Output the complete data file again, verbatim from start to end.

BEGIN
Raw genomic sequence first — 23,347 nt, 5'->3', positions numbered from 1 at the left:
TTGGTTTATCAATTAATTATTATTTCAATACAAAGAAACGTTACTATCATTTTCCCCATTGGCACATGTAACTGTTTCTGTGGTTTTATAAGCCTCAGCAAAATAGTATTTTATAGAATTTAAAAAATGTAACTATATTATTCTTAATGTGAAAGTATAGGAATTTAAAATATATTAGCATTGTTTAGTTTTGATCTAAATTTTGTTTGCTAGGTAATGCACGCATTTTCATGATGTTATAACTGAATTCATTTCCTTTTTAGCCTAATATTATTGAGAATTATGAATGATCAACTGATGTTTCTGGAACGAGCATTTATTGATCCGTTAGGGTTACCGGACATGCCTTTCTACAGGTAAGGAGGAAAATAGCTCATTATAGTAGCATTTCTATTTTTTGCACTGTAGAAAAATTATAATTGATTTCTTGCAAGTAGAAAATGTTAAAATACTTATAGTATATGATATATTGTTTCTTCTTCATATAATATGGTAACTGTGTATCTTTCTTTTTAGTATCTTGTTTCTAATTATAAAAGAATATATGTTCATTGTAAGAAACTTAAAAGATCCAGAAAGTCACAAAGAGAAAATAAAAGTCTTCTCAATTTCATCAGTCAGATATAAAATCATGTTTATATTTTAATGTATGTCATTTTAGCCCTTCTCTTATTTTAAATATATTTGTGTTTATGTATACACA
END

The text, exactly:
Raw genomic sequence first — 23,347 nt, 5'->3', positions numbered from 1 at the left:
TTGGTTTATCAATTAATTATTATTTCAATACAAAGAAACGTTACTATCATTTTCCCCATTGGCACATGTAACTGTTTCTGTGGTTTTATAAGCCTCAGCAAAATAGTATTTTATAGAATTTAAAAAATGTAACTATATTATTCTTAATGTGAAAGTATAGGAATTTAAAATATATTAGCATTGTTTAGTTTTGATCTAAATTTTGTTTGCTAGGTAATGCACGCATTTTCATGATGTTATAACTGAATTCATTTCCTTTTTAGCCTAATATTATTGAGAATTATGAATGATCAACTGATGTTTCTGGAACGAGCATTTATTGATCCGTTAGGGTTACCGGACATGCCTTTCTACAGGTAAGGAGGAAAATAGCTCATTATAGTAGCATTTCTATTTTTTGCACTGTAGAAAAATTATAATTGATTTCTTGCAAGTAGAAAATGTTAAAATACTTATAGTATATGATATATTGTTTCTTCTTCATATAATATGGTAACTGTGTATCTTTCTTTTTAGTATCTTGTTTCTAATTATAAAAGAATATATGTTCATTGTAAGAAACTTAAAAGATCCAGAAAGTCACAAAGAGAAAATAAAAGTCTTCTCAATTTCATCAGTCAGATATAAAATCATGTTTATATTTTAATGTATGTCATTTTAGCCCTTCTCTTATTTTAAATATATTTGTGTTTATGTATACACA